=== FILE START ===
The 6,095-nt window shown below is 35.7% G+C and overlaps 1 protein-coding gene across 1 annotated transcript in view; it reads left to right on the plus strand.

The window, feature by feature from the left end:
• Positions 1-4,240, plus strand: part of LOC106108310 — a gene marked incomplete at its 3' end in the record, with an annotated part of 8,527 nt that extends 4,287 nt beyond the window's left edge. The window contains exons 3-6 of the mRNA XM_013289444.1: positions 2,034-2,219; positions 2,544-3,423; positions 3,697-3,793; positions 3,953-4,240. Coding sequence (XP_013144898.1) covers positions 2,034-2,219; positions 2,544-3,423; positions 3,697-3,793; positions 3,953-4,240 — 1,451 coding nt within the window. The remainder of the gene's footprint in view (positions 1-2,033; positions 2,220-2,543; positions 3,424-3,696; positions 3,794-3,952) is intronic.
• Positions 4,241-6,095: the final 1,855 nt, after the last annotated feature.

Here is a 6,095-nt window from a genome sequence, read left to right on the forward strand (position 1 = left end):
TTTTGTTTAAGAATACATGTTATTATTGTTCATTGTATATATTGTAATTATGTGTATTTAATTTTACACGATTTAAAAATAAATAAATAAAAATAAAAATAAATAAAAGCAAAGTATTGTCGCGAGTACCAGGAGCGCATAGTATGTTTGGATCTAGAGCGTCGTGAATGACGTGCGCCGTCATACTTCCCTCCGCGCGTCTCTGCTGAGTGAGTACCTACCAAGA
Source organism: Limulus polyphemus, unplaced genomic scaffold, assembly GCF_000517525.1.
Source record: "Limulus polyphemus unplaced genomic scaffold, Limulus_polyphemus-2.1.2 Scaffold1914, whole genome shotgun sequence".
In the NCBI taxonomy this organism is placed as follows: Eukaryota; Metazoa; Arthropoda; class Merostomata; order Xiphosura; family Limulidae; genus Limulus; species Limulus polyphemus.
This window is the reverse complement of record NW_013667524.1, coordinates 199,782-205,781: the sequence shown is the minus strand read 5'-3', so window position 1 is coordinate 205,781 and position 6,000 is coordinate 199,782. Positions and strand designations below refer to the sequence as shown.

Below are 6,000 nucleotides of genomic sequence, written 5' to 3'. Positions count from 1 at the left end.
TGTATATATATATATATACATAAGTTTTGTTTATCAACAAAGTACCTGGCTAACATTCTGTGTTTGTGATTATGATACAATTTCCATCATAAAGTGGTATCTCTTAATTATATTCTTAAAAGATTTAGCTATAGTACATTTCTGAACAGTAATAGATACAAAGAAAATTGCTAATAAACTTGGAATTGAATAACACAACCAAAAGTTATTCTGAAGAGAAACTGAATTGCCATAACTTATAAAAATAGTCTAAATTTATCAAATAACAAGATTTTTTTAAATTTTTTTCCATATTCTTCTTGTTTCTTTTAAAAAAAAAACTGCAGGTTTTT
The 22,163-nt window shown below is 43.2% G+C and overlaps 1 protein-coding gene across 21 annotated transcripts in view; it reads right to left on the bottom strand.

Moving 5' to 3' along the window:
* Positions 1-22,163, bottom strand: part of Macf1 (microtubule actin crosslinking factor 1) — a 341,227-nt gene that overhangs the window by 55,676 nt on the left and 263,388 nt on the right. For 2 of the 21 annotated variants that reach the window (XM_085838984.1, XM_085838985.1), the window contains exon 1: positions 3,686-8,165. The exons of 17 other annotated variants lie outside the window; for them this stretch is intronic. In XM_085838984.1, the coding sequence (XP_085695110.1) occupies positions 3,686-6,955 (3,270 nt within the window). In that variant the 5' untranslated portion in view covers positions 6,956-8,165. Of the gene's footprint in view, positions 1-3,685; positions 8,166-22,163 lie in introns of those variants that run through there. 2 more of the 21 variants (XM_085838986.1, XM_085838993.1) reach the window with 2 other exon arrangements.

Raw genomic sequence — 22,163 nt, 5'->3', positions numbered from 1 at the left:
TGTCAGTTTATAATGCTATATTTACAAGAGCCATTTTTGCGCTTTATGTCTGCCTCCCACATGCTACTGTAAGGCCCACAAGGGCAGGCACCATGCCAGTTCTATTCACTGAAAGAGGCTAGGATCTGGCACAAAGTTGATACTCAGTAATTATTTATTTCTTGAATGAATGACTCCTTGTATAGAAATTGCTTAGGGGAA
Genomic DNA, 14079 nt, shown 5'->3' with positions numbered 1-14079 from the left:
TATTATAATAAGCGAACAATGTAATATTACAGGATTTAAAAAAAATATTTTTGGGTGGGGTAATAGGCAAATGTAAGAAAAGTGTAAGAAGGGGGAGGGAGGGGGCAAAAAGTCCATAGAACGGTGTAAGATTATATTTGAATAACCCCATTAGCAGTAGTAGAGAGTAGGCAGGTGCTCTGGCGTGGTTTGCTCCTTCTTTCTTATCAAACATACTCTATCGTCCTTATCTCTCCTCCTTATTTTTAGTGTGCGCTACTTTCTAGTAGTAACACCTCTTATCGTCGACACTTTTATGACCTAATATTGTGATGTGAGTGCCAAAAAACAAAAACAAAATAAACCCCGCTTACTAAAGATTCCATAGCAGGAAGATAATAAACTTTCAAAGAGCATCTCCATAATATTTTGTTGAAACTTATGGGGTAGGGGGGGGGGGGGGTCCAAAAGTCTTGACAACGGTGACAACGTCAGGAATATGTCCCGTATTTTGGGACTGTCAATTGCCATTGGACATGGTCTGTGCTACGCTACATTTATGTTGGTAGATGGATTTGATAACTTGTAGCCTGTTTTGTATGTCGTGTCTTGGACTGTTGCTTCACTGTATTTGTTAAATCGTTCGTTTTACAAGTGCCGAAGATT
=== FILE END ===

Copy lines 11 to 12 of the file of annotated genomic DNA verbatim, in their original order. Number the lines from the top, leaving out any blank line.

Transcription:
Below are 6,000 nucleotides of genomic sequence, written 5' to 3'. Positions count from 1 at the left end.
TGTATATATATATATATACATAAGTTTTGTTTATCAACAAAGTACCTGGCTAACATTCTGTGTTTGTGATTATGATACAATTTCCATCATAAAGTGGTATCTCTTAATTATATTCTTAAAAGATTTAGCTATAGTACATTTCTGAACAGTAATAGATACAAAGAAAATTGCTAATAAACTTGGAATTGAATAACACAACCAAAAGTTATTCTGAAGAGAAACTGAATTGCCATAACTTATAAAAATAGTCTAAATTTATCAAATAACAAGATTTTTTTAAATTTTTTTCCATATTCTTCTTGTTTCTTTTAAAAAAAAAACTGCAGGTTTTT